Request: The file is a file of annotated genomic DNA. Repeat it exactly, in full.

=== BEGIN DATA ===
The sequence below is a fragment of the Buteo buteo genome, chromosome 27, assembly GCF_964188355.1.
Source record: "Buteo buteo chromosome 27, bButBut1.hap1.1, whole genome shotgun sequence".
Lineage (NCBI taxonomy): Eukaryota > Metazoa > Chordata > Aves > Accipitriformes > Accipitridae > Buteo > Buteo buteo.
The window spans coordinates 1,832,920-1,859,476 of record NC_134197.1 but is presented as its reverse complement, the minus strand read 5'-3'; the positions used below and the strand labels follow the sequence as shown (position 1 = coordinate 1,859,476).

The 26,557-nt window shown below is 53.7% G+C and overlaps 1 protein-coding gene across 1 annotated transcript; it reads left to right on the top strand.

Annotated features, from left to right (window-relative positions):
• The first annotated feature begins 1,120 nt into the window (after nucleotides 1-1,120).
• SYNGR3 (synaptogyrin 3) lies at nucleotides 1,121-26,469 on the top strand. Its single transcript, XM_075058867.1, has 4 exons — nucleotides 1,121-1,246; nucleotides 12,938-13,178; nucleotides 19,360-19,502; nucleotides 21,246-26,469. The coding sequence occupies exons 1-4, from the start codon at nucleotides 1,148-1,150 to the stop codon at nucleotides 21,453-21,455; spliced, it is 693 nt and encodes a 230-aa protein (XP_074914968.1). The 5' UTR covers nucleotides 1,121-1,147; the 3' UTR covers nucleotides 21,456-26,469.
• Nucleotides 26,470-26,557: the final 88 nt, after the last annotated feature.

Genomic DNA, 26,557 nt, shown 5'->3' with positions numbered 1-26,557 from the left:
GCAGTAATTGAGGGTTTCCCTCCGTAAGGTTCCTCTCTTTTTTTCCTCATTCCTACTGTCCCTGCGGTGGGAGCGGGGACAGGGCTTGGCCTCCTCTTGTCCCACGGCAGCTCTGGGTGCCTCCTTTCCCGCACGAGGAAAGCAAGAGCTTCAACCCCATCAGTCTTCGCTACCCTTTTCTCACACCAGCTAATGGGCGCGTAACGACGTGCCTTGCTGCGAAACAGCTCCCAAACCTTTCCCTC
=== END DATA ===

The sequence below is a fragment of the Buteo buteo genome, chromosome 27, assembly GCF_964188355.1.
Source record: "Buteo buteo chromosome 27, bButBut1.hap1.1, whole genome shotgun sequence".
Lineage (NCBI taxonomy): Eukaryota > Metazoa > Chordata > Aves > Accipitriformes > Accipitridae > Buteo > Buteo buteo.
The window spans coordinates 1,832,920-1,859,476 of record NC_134197.1 but is presented as its reverse complement, the minus strand read 5'-3'; the positions used below and the strand labels follow the sequence as shown (position 1 = coordinate 1,859,476).

The 26,557-nt window shown below is 53.7% G+C and overlaps 1 protein-coding gene across 1 annotated transcript; it reads left to right on the top strand.

Annotated features, from left to right (window-relative positions):
• The first annotated feature begins 1,120 nt into the window (after nucleotides 1-1,120).
• SYNGR3 (synaptogyrin 3) lies at nucleotides 1,121-26,469 on the top strand. Its single transcript, XM_075058867.1, has 4 exons — nucleotides 1,121-1,246; nucleotides 12,938-13,178; nucleotides 19,360-19,502; nucleotides 21,246-26,469. The coding sequence occupies exons 1-4, from the start codon at nucleotides 1,148-1,150 to the stop codon at nucleotides 21,453-21,455; spliced, it is 693 nt and encodes a 230-aa protein (XP_074914968.1). The 5' UTR covers nucleotides 1,121-1,147; the 3' UTR covers nucleotides 21,456-26,469.
• Nucleotides 26,470-26,557: the final 88 nt, after the last annotated feature.

Genomic DNA, 26,557 nt, shown 5'->3' with positions numbered 1-26,557 from the left:
GCAGTAATTGAGGGTTTCCCTCCGTAAGGTTCCTCTCTTTTTTTCCTCATTCCTACTGTCCCTGCGGTGGGAGCGGGGACAGGGCTTGGCCTCCTCTTGTCCCACGGCAGCTCTGGGTGCCTCCTTTCCCGCACGAGGAAAGCAAGAGCTTCAACCCCATCAGTCTTCGCTACCCTTTTCTCACACCAGCTAATGGGCGCGTAACGACGTGCCTTGCTGCGAAACAGCTCCCAAACCTTTCCCTC